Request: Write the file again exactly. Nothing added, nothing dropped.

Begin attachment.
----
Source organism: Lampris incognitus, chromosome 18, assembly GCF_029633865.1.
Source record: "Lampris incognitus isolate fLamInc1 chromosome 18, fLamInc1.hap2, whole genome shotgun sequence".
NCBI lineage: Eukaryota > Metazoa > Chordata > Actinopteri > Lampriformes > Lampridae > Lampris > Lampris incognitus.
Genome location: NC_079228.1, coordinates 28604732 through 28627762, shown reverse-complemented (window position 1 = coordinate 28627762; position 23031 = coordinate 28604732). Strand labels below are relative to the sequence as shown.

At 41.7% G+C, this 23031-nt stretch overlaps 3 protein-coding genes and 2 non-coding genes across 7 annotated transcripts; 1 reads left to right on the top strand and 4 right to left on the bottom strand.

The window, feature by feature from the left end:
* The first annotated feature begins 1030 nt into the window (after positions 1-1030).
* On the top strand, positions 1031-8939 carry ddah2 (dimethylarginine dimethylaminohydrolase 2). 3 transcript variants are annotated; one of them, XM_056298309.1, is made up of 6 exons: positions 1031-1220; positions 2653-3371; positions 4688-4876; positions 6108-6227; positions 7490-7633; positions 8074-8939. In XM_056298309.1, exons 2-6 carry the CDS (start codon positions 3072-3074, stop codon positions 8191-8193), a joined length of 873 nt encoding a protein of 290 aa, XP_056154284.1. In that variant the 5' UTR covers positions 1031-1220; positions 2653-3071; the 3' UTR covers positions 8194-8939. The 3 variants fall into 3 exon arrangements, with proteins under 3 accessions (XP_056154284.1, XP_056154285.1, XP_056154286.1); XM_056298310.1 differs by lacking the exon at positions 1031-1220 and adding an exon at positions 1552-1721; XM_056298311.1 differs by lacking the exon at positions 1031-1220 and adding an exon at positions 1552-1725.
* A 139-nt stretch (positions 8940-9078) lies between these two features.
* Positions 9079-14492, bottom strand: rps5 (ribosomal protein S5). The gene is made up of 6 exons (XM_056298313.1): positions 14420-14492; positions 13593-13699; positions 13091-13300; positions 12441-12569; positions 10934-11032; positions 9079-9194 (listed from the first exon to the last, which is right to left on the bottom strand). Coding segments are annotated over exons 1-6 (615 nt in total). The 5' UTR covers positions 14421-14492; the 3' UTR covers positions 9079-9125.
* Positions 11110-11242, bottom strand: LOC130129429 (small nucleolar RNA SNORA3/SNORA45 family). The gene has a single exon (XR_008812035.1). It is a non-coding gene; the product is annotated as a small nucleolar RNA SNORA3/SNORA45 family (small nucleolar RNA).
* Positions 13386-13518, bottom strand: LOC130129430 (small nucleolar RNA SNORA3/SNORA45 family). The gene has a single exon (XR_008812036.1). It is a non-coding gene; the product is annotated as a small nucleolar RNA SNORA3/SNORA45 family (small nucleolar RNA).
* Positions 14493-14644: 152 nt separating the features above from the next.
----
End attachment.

Source organism: Lampris incognitus, chromosome 18, assembly GCF_029633865.1.
Source record: "Lampris incognitus isolate fLamInc1 chromosome 18, fLamInc1.hap2, whole genome shotgun sequence".
NCBI lineage: Eukaryota > Metazoa > Chordata > Actinopteri > Lampriformes > Lampridae > Lampris > Lampris incognitus.
Genome location: NC_079228.1, coordinates 28604732 through 28627762, shown reverse-complemented (window position 1 = coordinate 28627762; position 23031 = coordinate 28604732). Strand labels below are relative to the sequence as shown.

At 41.7% G+C, this 23031-nt stretch overlaps 3 protein-coding genes and 2 non-coding genes across 7 annotated transcripts; 1 reads left to right on the top strand and 4 right to left on the bottom strand.

The window, feature by feature from the left end:
* The first annotated feature begins 1030 nt into the window (after positions 1-1030).
* On the top strand, positions 1031-8939 carry ddah2 (dimethylarginine dimethylaminohydrolase 2). 3 transcript variants are annotated; one of them, XM_056298309.1, is made up of 6 exons: positions 1031-1220; positions 2653-3371; positions 4688-4876; positions 6108-6227; positions 7490-7633; positions 8074-8939. In XM_056298309.1, exons 2-6 carry the CDS (start codon positions 3072-3074, stop codon positions 8191-8193), a joined length of 873 nt encoding a protein of 290 aa, XP_056154284.1. In that variant the 5' UTR covers positions 1031-1220; positions 2653-3071; the 3' UTR covers positions 8194-8939. The 3 variants fall into 3 exon arrangements, with proteins under 3 accessions (XP_056154284.1, XP_056154285.1, XP_056154286.1); XM_056298310.1 differs by lacking the exon at positions 1031-1220 and adding an exon at positions 1552-1721; XM_056298311.1 differs by lacking the exon at positions 1031-1220 and adding an exon at positions 1552-1725.
* A 139-nt stretch (positions 8940-9078) lies between these two features.
* Positions 9079-14492, bottom strand: rps5 (ribosomal protein S5). The gene is made up of 6 exons (XM_056298313.1): positions 14420-14492; positions 13593-13699; positions 13091-13300; positions 12441-12569; positions 10934-11032; positions 9079-9194 (listed from the first exon to the last, which is right to left on the bottom strand). Coding segments are annotated over exons 1-6 (615 nt in total). The 5' UTR covers positions 14421-14492; the 3' UTR covers positions 9079-9125.
* Positions 11110-11242, bottom strand: LOC130129429 (small nucleolar RNA SNORA3/SNORA45 family). The gene has a single exon (XR_008812035.1). It is a non-coding gene; the product is annotated as a small nucleolar RNA SNORA3/SNORA45 family (small nucleolar RNA).
* Positions 13386-13518, bottom strand: LOC130129430 (small nucleolar RNA SNORA3/SNORA45 family). The gene has a single exon (XR_008812036.1). It is a non-coding gene; the product is annotated as a small nucleolar RNA SNORA3/SNORA45 family (small nucleolar RNA).
* Positions 14493-14644: 152 nt separating the features above from the next.